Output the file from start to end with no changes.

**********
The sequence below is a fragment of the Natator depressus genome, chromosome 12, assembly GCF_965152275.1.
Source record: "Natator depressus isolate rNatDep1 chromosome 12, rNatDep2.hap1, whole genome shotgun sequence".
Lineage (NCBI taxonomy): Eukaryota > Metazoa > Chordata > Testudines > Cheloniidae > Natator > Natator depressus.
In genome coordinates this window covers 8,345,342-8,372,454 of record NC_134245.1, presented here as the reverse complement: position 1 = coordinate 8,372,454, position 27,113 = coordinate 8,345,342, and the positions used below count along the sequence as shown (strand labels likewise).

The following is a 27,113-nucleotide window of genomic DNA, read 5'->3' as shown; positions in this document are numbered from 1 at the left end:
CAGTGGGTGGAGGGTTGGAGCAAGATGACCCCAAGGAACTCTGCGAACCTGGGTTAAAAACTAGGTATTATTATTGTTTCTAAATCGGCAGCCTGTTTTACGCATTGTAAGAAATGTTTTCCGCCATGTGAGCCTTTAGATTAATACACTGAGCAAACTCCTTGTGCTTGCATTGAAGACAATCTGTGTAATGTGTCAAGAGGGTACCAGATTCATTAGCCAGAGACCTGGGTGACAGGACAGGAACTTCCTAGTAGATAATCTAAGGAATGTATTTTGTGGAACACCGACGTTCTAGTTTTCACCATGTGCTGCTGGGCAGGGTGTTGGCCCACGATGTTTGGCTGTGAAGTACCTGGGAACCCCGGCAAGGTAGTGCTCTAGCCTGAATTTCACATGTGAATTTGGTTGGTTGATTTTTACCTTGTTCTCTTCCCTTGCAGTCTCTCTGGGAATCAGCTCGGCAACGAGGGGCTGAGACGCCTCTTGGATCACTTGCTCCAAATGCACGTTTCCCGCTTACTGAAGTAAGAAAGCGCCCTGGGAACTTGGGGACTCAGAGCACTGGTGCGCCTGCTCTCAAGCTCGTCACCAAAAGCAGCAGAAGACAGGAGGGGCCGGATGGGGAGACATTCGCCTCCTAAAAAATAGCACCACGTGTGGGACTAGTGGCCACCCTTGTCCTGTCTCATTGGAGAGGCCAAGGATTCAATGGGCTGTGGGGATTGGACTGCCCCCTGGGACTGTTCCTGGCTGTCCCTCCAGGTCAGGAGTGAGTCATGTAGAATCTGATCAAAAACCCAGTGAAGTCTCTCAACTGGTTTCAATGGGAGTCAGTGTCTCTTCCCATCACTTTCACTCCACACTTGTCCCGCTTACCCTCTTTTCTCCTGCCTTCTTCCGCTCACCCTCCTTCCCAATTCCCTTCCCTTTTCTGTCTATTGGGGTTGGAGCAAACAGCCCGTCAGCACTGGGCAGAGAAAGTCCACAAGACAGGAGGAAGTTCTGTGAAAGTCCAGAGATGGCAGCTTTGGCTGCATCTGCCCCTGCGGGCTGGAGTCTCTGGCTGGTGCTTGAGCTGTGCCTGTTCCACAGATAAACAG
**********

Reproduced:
The sequence below is a fragment of the Natator depressus genome, chromosome 12, assembly GCF_965152275.1.
Source record: "Natator depressus isolate rNatDep1 chromosome 12, rNatDep2.hap1, whole genome shotgun sequence".
Lineage (NCBI taxonomy): Eukaryota > Metazoa > Chordata > Testudines > Cheloniidae > Natator > Natator depressus.
In genome coordinates this window covers 8,345,342-8,372,454 of record NC_134245.1, presented here as the reverse complement: position 1 = coordinate 8,372,454, position 27,113 = coordinate 8,345,342, and the positions used below count along the sequence as shown (strand labels likewise).

The following is a 27,113-nucleotide window of genomic DNA, read 5'->3' as shown; positions in this document are numbered from 1 at the left end:
CAGTGGGTGGAGGGTTGGAGCAAGATGACCCCAAGGAACTCTGCGAACCTGGGTTAAAAACTAGGTATTATTATTGTTTCTAAATCGGCAGCCTGTTTTACGCATTGTAAGAAATGTTTTCCGCCATGTGAGCCTTTAGATTAATACACTGAGCAAACTCCTTGTGCTTGCATTGAAGACAATCTGTGTAATGTGTCAAGAGGGTACCAGATTCATTAGCCAGAGACCTGGGTGACAGGACAGGAACTTCCTAGTAGATAATCTAAGGAATGTATTTTGTGGAACACCGACGTTCTAGTTTTCACCATGTGCTGCTGGGCAGGGTGTTGGCCCACGATGTTTGGCTGTGAAGTACCTGGGAACCCCGGCAAGGTAGTGCTCTAGCCTGAATTTCACATGTGAATTTGGTTGGTTGATTTTTACCTTGTTCTCTTCCCTTGCAGTCTCTCTGGGAATCAGCTCGGCAACGAGGGGCTGAGACGCCTCTTGGATCACTTGCTCCAAATGCACGTTTCCCGCTTACTGAAGTAAGAAAGCGCCCTGGGAACTTGGGGACTCAGAGCACTGGTGCGCCTGCTCTCAAGCTCGTCACCAAAAGCAGCAGAAGACAGGAGGGGCCGGATGGGGAGACATTCGCCTCCTAAAAAATAGCACCACGTGTGGGACTAGTGGCCACCCTTGTCCTGTCTCATTGGAGAGGCCAAGGATTCAATGGGCTGTGGGGATTGGACTGCCCCCTGGGACTGTTCCTGGCTGTCCCTCCAGGTCAGGAGTGAGTCATGTAGAATCTGATCAAAAACCCAGTGAAGTCTCTCAACTGGTTTCAATGGGAGTCAGTGTCTCTTCCCATCACTTTCACTCCACACTTGTCCCGCTTACCCTCTTTTCTCCTGCCTTCTTCCGCTCACCCTCCTTCCCAATTCCCTTCCCTTTTCTGTCTATTGGGGTTGGAGCAAACAGCCCGTCAGCACTGGGCAGAGAAAGTCCACAAGACAGGAGGAAGTTCTGTGAAAGTCCAGAGATGGCAGCTTTGGCTGCATCTGCCCCTGCGGGCTGGAGTCTCTGGCTGGTGCTTGAGCTGTGCCTGTTCCACAGATAAACAG